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Kitto's Popular Cyclopedia of Biblical Literature
Rhodes, an island in the Mediterranean, near the coast of Asia Minor, celebrated from the remotest antiquity as the seat of commerce, navigation, literature, and the arts, but now reduced to a state of abject poverty by the devastations of war and the tyranny and rapacity of its Turkish rulers. It is of a triangular form, about forty-four leagues in circumference, twenty leagues long from north to south, and about six broad. It was famed in ancient times, and is still celebrated, for its delightful climate and the fertility of its soil. It contains two cities—Rhodes, the capital, inhabited chiefly by Turks, and a small number of Jews; and the ancient Lindus, now reduced to a hamlet, peopled by Greeks, who are almost all engaged in commerce. Besides these there are five villages occupied by Turks and a small number of Jews; and five towns and forty-one villages inhabited by Greeks. The whole population is estimated at 20,000. The city of Rhodes is famous for its huge brazen statue of Apollo, called Colossus, which stood at the mouth of the harbor, and was so high that ships passed in full sail between its legs. There is not a single vestige of this celebrated work of art now remaining. St. Paul appears to have visited Rhodes while on his journey to Jerusalem, A.D. 58 ().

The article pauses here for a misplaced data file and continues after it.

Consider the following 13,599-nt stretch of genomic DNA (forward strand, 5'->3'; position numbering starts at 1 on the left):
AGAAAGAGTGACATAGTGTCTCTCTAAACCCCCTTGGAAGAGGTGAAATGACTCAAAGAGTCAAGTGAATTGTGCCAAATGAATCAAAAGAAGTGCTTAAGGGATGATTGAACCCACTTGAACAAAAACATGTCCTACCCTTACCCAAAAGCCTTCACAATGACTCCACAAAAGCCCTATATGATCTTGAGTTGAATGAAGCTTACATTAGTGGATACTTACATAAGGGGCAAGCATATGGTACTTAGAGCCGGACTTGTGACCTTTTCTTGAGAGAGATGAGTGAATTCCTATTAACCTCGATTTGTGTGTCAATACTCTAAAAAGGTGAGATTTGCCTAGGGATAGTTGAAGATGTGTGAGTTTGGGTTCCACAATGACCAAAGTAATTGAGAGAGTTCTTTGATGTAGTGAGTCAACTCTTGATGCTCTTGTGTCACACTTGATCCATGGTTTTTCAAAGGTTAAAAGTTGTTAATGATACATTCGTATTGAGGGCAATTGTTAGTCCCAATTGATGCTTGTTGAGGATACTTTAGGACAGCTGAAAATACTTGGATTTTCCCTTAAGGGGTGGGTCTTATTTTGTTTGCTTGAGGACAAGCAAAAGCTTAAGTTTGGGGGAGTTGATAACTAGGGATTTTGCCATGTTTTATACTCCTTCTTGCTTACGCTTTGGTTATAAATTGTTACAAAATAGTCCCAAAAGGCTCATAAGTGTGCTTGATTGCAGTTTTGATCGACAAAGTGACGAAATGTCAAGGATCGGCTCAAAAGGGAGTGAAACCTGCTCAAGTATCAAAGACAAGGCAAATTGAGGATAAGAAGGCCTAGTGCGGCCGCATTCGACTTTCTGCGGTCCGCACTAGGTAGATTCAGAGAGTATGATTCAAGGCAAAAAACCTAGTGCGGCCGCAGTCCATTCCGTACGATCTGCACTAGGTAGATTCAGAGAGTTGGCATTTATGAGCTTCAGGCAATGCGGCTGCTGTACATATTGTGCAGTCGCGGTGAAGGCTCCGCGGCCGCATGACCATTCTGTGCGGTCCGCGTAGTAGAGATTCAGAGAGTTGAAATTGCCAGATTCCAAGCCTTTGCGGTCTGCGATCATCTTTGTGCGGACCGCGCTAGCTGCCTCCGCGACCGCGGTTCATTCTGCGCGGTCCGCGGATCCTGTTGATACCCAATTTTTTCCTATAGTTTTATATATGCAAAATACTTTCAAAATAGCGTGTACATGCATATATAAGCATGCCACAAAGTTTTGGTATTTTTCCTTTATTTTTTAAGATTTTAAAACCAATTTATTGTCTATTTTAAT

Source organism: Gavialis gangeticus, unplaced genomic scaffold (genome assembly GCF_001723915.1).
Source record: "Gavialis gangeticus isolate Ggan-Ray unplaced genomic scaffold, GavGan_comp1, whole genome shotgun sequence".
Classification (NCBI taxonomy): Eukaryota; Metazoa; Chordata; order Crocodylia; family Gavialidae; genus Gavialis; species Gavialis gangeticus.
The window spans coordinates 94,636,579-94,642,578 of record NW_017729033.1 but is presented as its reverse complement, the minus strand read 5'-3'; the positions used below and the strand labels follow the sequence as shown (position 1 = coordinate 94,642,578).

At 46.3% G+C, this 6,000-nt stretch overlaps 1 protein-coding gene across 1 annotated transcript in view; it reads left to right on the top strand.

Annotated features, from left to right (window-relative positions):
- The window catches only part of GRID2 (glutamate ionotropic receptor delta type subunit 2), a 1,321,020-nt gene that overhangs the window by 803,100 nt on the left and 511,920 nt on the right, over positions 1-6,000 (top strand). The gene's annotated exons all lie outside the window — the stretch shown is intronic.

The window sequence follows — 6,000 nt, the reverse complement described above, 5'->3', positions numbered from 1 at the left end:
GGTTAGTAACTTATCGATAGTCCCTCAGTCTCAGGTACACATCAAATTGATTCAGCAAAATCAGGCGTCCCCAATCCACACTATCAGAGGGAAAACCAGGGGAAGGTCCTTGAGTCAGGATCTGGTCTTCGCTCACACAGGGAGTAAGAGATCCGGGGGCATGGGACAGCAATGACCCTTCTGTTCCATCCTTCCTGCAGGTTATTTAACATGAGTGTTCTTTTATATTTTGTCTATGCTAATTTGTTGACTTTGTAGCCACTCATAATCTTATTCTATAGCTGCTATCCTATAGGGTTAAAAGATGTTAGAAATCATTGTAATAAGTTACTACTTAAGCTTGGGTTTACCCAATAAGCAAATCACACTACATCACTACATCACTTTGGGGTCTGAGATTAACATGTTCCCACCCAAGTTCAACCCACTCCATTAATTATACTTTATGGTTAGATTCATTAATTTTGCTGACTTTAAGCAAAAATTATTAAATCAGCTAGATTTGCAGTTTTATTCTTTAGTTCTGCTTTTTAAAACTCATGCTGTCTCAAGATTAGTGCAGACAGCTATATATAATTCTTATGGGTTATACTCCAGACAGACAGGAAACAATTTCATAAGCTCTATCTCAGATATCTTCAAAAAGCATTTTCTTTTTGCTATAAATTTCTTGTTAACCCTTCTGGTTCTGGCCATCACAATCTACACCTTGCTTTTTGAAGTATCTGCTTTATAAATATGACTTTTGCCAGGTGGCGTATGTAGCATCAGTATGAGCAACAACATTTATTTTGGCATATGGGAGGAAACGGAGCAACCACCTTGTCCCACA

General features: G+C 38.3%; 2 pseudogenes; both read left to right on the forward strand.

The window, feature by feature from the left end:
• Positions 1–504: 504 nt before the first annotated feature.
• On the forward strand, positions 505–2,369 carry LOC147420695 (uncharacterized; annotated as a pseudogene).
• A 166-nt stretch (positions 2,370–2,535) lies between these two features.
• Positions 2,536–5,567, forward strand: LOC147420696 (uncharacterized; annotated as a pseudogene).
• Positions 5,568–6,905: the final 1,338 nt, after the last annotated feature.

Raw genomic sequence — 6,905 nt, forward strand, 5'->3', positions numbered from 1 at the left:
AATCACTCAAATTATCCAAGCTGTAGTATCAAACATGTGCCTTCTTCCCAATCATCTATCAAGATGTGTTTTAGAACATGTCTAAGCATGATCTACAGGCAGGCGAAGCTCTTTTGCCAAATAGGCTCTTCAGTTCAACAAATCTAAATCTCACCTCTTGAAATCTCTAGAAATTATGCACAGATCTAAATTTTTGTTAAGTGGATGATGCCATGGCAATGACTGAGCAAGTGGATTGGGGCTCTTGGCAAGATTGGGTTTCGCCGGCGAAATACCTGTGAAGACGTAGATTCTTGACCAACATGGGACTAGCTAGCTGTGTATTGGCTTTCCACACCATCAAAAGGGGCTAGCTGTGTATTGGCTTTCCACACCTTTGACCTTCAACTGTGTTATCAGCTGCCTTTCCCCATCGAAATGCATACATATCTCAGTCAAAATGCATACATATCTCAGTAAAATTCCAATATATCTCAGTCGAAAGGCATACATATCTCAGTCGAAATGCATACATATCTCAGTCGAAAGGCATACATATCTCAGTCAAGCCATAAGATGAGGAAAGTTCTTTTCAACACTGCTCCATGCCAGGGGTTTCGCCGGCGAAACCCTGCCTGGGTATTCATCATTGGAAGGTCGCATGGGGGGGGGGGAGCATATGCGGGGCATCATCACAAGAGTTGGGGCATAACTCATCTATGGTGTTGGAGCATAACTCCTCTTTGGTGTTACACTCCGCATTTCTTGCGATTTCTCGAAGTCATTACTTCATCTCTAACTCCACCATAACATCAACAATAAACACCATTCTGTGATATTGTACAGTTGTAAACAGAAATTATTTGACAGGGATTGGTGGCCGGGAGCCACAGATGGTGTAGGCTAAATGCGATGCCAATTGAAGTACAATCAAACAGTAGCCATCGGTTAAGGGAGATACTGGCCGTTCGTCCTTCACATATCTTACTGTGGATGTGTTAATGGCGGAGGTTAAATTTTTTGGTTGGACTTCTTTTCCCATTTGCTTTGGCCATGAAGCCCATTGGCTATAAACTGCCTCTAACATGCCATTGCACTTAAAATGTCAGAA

The antiquities of Rhodes reach no farther back than the residence of the knights of St. John of Jerusalem. The remains of their fine old fortress, of great size and strength, are still to be seen. In modern times Rhodes has been chiefly celebrated as one of the last retreats of this military order, under whom it obtained great celebrity by its heroic resistance to the Turks; but in the time of Solyman the Great a capitulation was agreed upon, and the island was finally surrendered to the Turks, under whom it has since continued.
Kitto, John, ed. Entry for 'Rhodes'. "Kitto's Popular Cyclopedia of Biblical Literature". https://www.studylight.org/encyclopedias/eng/kbe/r/rhodes.html.
the Week of Christ the King / Proper 29 / Ordinary 34